We have a thriving birthday party business at our shop, both to the joy of our bookkeeper and the local bakery that supplies our cupcakes, but sometimes success is just, well, exhausting. We began offering parties when we moved to this location some 10 years ago, using our back room/event space/Lord-where-do-all-these-boxes-go? space. Over the years, this business has grown to a consistent weekend schedule, often hosting up to five frosting-filled celebrations in a weekend (followed by almost as many glasses of wine and a nap for yours truly).
The formula for successful parties has been tweaked a bit, but is now rote: we offer a two hour, themed party for 12 children, with additional guests (up to 18) for an incremental charge. Parties include pretty much everything except the invitations: crafts, games, some type of dress-up accessories, cupcakes and drinks, and goody bags for the guests, all tied to a theme carefully chosen by the birthday child, usually with a bit of input from the parents (our all-time favorite was the three-year-old boy who insisted on a Band-Aid themed event. “Have boo-boo: will party!” was our response). Parents are asked to confirm the ages and number of guests, identify food allergies, and then just stand back and take pictures (“Please! No, really, we can do this!”) and our staff runs the event. Grandparents and other family members are welcome to attend as guests, and parents of younger party-goers are also offered a chair to hang around if their little reveler is a bit leery of being dropped off (interestingly, the kiddos whose parents stay are usually the criers. Kindergarten teachers are right about the power of the “kiss on the head and confident ‘see you later’ goodbye”).
Parties are a natural extension of our business, and an obvious business builder. Each event welcomes 12 to 15 guests, all of whom are delivered by a parent and often a sibling or two. About half of these families are new to the shop, and at least a third either make purchases or join our email list for events while they visit. Store calendars go out in the guest goody bags, and Friday phone orders for gifts to be wrapped and held for parties that weekend are a nice bonus to the weekly sales. Most available times are booked two to three months in advance, and November spots are gone by midsummer (we don’t offer December parties, because we need the space in both the store and my brain to manage the holidays). We ask for a deposit to hold the time and date, and charge the balance at the end of the party, allowing us to account for the all-too-frequent unexpected extra guests, as RSVP has become a quaint old-fashioned custom, rather like penned thank you notes and curtsies. Some of our additional sales on party days come from families who arrive early for pick-up (and hopefully leave late) but we also include a bounce-back coupon in every guest’s goody bag, which usually brings repeat visitors in a week or so.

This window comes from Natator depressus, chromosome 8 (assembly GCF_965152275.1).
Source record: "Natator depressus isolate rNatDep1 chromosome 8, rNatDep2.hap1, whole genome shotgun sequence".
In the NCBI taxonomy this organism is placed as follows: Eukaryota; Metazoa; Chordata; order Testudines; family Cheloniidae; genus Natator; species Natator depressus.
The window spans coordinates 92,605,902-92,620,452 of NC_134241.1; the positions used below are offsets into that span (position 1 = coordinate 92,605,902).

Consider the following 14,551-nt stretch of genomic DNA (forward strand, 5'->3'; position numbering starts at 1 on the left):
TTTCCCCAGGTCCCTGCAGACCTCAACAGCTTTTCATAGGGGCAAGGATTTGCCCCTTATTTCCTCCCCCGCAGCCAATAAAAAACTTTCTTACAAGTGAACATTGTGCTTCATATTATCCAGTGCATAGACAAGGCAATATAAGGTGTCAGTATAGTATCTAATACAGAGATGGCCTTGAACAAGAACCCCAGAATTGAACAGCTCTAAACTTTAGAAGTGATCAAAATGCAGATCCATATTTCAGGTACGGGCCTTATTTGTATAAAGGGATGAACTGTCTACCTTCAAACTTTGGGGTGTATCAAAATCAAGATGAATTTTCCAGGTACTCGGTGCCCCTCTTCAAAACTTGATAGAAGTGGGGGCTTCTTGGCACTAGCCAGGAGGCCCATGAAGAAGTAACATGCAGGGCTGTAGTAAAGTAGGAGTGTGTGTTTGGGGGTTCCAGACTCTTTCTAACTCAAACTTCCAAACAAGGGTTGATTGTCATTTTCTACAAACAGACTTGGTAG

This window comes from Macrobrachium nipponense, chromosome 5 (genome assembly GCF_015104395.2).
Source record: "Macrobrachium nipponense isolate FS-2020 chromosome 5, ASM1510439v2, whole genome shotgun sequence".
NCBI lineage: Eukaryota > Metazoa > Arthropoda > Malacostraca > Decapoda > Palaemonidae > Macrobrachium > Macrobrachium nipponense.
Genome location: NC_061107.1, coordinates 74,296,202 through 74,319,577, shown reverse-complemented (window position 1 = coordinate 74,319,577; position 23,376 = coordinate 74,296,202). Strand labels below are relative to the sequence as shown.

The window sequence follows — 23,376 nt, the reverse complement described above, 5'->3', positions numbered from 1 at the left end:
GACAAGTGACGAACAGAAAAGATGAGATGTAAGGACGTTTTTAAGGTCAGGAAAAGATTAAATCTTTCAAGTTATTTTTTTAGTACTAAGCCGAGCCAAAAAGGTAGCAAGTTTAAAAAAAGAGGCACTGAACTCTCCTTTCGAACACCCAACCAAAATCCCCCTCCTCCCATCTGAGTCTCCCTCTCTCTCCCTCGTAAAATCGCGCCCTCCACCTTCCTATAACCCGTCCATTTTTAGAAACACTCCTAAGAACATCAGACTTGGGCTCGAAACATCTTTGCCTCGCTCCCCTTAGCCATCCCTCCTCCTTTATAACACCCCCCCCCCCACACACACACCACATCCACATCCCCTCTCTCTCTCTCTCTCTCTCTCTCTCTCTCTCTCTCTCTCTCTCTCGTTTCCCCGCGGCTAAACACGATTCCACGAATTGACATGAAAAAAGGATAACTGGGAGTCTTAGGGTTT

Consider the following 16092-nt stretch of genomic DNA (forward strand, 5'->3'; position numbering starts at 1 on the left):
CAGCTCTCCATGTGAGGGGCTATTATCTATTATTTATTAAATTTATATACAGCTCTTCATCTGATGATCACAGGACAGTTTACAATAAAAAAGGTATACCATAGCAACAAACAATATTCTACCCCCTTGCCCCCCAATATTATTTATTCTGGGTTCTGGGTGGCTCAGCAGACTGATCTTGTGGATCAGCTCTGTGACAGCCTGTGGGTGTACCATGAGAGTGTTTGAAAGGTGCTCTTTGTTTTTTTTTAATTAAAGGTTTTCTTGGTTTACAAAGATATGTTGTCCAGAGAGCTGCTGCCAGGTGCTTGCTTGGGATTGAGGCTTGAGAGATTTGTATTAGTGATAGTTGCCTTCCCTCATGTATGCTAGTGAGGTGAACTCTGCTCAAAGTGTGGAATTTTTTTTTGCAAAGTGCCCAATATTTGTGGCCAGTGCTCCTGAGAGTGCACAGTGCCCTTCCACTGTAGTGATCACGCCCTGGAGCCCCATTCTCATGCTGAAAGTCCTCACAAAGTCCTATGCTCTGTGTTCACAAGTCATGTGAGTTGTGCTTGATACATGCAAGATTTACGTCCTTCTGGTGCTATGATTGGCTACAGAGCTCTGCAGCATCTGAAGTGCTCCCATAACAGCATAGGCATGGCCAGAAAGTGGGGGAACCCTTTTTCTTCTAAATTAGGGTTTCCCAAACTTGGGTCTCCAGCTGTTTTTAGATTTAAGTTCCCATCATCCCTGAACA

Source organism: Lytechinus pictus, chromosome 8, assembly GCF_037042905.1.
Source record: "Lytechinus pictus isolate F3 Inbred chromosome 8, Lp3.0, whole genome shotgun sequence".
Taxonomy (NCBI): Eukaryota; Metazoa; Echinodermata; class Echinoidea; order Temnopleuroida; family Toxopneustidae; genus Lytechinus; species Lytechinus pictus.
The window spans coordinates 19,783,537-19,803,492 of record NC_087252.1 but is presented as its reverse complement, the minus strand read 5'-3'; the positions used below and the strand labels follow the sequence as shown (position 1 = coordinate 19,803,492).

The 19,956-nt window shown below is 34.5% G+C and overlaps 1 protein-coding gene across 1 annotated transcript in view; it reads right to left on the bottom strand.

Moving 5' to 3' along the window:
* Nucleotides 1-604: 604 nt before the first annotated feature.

For some families, parties at 4 Kids have become annual events, as we move through the 3’s, 4’s, 5’s and 6’s of their children. Others join us after celebrating here with a classmate (we moved through an entire first grade of one local school last year in a blur of princesses and superheroes). We’ve hosted 1st birthdays and a 50th — a grand celebration for a customer headed abroad on a mission trip, who requested that all her guests bring children’s books to donate. We’ve had parties for as many as 25 children (see earlier comment about missing RSVPs) and as few as four guests for one little guy whose ideal birthday involved two hours of playing at an improvised sand table with diggers and dump trucks, with a cupcake-to-go at the end. We’re still finding sand in the corners, but he was very happy.
The real challenge, of course, is figuring out the staffing for all these events. Our younger team members, while full of energy and intimate knowledge of all the words to the latest animated movie theme song, sometimes lack the confidence to redirect a room full of five-year-olds on jellybeans. Our experienced teachers on staff spend their weekdays inside a classroom, and are really not looking for more mayhem at their part-time job, and some of our booksellers are just better suited to the YA shelves than the “yahoo!” of the party room. This leaves…. well, me, and one or two on-again-off-again employees (who I’m SURE screen my calls) when the schedule gets full. Since each birthday party we do generates two or more additional bookings, the scheduling and staffing dilemma escalates like the damages in the board book section: good evidence of volume, but challenging to maintain. So, until a good in-store cloning device is developed (are you listening, Espresso Book Machine friends?) we’ll just keep blowing up balloons and drinking liberal amounts of coffee. Sprinkles, anyone?